This is the second of six profiles of seven numismatists who have
been in the hobby professionally more than 40 years and which was
first published in the April 6 Monthly edition of Coin World.
Additional profiles will appear in the April 13, April 20 and April
27 Weekly issues.
Silver Spring, Md., dealer Julian Leidman credits his mother with
cultivating his interest in coins when he was 11. His parents tried
first with stamps, but that never took hold. Leidman enjoyed looking
through his coins, filling holes in his Whitman coin folders, trading
or selling his duplicates with friends as well as with Charles French,
a local coin dealer in Troy, N.Y.
French had a national coin auction business, and he and his
associate, Les Zeller, helped foster Leidman’s burgeoning numismatic interests.
The Leidman family moved to the suburban Washington, D.C., area
while he was in high school. In his new surroundings, he met future
lifelong friend Albert L. Bonan, who had started a coin business with
his father. Leidman said he eventually took over Bonanza Coins.
Leidman said Bonan helped him develop and cultivate many business
and personal relationships in the hobby early in his career.
“I believe it is very important to develop these relationships and
would suggest that anyone wishing to become a dealer try to
development their own special relationships,” Leidman said.
Read the rest of our profiles:
As he extensively traveled to coin shows and auctions, Leidman said,
he developed an interest in higher graded early U.S. coins and patterns.
Along the way, he met Q. David Bowers, Jim Ruddy, Jerry Cohen, the
Stacks (Harvey, Norman and Ben), and Lester Merkin.
In the early 1970s, Leidman said, he became close with Mike
Brownlee, Stan Kesselman, and Harry W. Bass Jr.
Bass was the top collector of the period, specializing in rare
varieties of U.S. gold coins and patterns. While Brownlee was Bass’
main counselor on coin purchases, Leidman and Kesselman represented
Bass on many occasions to add pieces to his collection.
One of Leidman’s crowning achievements in the hobby was brokering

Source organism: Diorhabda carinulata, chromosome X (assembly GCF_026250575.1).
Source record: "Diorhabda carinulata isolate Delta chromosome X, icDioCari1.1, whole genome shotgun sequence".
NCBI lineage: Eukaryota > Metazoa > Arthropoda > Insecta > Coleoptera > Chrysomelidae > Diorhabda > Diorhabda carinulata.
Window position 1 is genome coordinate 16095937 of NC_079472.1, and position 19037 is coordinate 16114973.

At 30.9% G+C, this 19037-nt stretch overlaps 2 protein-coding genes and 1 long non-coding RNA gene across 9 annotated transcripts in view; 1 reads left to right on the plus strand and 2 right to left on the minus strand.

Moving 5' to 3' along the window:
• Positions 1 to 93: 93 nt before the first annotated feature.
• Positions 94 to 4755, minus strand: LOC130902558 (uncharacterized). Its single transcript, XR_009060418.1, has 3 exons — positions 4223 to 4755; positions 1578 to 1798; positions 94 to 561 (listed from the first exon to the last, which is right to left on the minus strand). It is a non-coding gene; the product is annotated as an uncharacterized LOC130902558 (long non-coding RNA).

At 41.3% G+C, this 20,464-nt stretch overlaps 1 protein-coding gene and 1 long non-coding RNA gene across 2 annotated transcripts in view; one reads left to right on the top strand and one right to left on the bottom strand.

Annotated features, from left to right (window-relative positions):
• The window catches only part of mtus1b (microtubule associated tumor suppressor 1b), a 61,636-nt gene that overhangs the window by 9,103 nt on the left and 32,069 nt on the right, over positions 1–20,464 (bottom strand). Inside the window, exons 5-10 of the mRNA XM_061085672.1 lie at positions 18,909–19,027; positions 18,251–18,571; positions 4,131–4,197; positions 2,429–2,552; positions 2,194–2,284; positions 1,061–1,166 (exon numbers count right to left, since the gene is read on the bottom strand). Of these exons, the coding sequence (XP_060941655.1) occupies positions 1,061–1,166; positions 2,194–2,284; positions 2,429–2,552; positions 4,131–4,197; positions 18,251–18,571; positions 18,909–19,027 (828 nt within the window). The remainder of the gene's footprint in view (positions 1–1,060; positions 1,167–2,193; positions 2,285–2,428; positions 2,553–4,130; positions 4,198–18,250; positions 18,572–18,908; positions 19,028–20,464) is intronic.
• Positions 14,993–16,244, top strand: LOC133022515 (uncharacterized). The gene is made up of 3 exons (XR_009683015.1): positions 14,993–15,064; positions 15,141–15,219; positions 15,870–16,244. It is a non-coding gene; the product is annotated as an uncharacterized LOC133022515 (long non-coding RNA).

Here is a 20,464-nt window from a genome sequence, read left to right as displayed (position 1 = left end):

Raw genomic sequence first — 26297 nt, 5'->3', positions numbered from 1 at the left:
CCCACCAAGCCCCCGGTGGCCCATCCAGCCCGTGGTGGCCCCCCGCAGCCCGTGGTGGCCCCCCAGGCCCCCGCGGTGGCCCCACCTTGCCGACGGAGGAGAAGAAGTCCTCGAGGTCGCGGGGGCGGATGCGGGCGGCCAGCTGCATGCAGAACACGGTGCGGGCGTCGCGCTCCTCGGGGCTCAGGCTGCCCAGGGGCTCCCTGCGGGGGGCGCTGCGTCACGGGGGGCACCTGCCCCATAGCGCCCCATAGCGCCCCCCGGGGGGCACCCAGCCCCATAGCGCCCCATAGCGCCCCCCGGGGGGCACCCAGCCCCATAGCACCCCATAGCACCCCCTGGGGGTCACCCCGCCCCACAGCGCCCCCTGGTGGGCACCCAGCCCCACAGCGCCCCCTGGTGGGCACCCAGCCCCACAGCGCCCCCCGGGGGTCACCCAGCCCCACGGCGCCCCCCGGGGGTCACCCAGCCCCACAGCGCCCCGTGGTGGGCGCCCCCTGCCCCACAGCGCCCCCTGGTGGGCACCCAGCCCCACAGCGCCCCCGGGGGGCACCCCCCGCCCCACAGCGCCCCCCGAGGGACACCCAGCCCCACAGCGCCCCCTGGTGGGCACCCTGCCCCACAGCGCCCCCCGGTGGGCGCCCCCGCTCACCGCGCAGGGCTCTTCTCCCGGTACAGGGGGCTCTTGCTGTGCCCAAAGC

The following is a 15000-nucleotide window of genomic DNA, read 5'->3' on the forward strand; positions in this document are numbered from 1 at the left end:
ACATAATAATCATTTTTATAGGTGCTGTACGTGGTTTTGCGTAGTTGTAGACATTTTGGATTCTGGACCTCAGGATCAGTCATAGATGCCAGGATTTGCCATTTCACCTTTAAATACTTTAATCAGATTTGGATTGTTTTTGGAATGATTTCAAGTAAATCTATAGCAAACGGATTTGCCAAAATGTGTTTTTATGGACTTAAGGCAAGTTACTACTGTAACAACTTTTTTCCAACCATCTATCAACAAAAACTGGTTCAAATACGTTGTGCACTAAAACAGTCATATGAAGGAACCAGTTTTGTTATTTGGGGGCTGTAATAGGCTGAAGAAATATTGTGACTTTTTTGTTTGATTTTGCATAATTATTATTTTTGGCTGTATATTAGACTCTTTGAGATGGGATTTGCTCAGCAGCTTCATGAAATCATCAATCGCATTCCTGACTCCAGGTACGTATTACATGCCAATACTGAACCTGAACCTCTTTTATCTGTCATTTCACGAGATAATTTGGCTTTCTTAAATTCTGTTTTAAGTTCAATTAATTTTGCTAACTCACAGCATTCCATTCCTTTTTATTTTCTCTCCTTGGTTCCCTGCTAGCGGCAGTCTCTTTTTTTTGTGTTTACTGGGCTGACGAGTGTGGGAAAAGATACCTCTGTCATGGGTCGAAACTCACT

the sale with Brownlee in the early 1970s of the U.S. gold pattern
coin collection owned by Tennessee collector Dr. John E. Wilkison.
Leidman was introduced to the collection in 1971 when he saw
Wilkison’s numismatic holdings illustrated in color photographs in a
book. Two years later, according to Leidman, he and Brownlee traveled
to Springfield, Tenn., and met with Dr. Wilkison. Leidman said he and
Brownlee received Dr. Wilkison’s permission to market the collection
for about a month. The asking price was $1 million.
The Wilkison Collection included the six-piece 1872 Amazonian gold
coin pattern set among other gold patterns and gold coins.
Paramount International Corp. purchased Wilkison’s collection. In
1976, Paramount traded the gold patterns to A-Mark in exchange for
silver dollars from the LaVere Redfield Hoard of Morgan and Peace dollars.
In 1975, Leidman and Brownlee met with Kesselman in California to
purchase a collection of Coronet and Saint-Gaudens $20 gold double
eagles from noted collector R.D. “Ted” Naftzger. The collection was
eventually sold to Jeff Browning, one of Brownlee’s customers.
Leidman said he had been left back at the hotel while the deal was
consummated, but was able to look through the coins upon Brownlee and
“When they returned to the hotel, they left the coins with me,
except they took one coin and wouldn’t let me see it and went and got
some lunch,” Leidman said. “I was looking thru the coins, desperate to
see the secret coin, when they came back. They had actually left the
secret coin in the 1927 envelope as it was the commonest date at the
time and knew I wouldn’t have bothered to look at it. The secret coin
was a 1933 [double eagle]. Jeff purchased the coin, as well.
Unfortunately, he died at a very young age, and his collection
remained unsold until 2001.”
In 1976, Leidman said, he was able to purchase $1 million of the
Wilkison gold patterns from A-Mark, including the six-piece 1872
Amazonian gold pattern set. Leidman said he sold the Amazonian gold
pattern set in 1983 in a private transaction.
Leidman said upon Browning’s death, the 1933 double eagle went to a
friend of his that had a minor interest in the entire collection. “It
was subsequently sold in the 1980s to the anonymous collector that now
owns it,” Leidman said.
The coin hobby has changed quite a bit over the more than 40 years
since Leidman entered as a professional.
“The internet has changed collecting and purchasing habits. Coin
shows were once the place to be. Much of the important business was
done there and at auctions,” Leidman said. “Today, collectors do not
need to attend coin shows and auctions to view and purchase. They can
click their computers, buy and bid from the comfort of their homes.
Expenses have continued to rise and unfortunately, coin shows and
retail brick and mortar stores have definitely suffered.”
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